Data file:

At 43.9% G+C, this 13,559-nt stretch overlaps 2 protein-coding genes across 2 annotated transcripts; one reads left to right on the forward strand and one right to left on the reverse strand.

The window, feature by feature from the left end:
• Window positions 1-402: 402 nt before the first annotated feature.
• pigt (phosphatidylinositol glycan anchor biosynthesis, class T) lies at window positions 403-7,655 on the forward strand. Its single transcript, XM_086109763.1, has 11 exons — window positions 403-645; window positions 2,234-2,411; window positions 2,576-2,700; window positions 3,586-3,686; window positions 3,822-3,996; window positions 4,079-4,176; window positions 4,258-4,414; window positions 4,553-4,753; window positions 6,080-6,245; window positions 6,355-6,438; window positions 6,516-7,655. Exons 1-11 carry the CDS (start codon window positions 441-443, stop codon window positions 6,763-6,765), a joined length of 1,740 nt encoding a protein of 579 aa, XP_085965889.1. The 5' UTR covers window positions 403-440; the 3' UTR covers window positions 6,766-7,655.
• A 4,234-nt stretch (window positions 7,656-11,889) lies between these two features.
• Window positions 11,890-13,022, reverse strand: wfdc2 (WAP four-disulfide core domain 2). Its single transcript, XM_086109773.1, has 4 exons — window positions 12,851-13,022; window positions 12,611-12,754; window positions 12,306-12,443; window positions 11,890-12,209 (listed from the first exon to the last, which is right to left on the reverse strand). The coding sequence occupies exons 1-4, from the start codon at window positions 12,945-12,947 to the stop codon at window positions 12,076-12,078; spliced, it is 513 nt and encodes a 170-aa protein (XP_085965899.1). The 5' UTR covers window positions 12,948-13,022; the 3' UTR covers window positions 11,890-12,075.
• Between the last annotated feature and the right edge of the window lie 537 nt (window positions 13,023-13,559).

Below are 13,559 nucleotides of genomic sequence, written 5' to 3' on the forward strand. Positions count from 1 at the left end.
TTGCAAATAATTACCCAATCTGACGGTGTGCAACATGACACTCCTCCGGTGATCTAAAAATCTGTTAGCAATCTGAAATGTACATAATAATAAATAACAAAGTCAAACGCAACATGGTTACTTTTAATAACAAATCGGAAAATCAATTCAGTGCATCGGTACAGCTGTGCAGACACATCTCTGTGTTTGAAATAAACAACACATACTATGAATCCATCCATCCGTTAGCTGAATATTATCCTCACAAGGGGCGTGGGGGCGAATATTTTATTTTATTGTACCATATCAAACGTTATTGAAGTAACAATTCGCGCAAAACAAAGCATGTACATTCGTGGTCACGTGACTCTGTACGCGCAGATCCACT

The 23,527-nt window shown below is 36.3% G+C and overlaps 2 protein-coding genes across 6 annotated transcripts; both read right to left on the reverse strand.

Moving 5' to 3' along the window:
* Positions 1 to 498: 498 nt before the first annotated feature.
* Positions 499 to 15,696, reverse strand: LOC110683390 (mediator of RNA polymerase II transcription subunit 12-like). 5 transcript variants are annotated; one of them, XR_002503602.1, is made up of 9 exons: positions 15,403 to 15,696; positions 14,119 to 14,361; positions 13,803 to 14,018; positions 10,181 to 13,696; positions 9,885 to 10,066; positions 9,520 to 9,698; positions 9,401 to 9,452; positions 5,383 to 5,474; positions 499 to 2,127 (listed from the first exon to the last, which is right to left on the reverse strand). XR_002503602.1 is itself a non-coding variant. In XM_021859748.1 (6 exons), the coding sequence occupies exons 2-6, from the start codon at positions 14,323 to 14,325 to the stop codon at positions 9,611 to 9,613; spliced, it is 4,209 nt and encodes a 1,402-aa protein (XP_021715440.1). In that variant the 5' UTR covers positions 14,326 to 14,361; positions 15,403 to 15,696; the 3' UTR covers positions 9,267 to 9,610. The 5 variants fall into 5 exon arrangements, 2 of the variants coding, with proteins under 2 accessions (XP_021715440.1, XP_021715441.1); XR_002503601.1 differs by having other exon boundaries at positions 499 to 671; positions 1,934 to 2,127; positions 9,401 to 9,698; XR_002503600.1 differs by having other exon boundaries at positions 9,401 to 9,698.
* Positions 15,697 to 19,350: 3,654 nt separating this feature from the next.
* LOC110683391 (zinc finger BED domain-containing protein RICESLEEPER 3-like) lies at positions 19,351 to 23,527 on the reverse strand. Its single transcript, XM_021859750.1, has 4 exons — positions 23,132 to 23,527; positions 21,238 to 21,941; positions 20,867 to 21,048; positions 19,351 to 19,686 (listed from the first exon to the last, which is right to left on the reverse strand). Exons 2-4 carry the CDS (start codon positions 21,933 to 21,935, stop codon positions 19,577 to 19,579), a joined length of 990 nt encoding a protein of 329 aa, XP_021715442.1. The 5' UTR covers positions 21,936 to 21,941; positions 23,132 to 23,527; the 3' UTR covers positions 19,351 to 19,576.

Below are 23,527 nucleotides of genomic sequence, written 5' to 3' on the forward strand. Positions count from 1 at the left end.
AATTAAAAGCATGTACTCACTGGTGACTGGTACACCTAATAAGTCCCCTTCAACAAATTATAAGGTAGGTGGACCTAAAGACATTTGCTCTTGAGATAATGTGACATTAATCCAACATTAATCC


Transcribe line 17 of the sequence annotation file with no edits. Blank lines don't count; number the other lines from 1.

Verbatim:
AATTAAAAGCATGTACTCACTGGTGACTGGTACACCTAATAAGTCCCCTTCAACAAATTATAAGGTAGGTGGACCTAAAGACATTTGCTCTTGAGATAATGTGACATTAATCCAACATTAATCC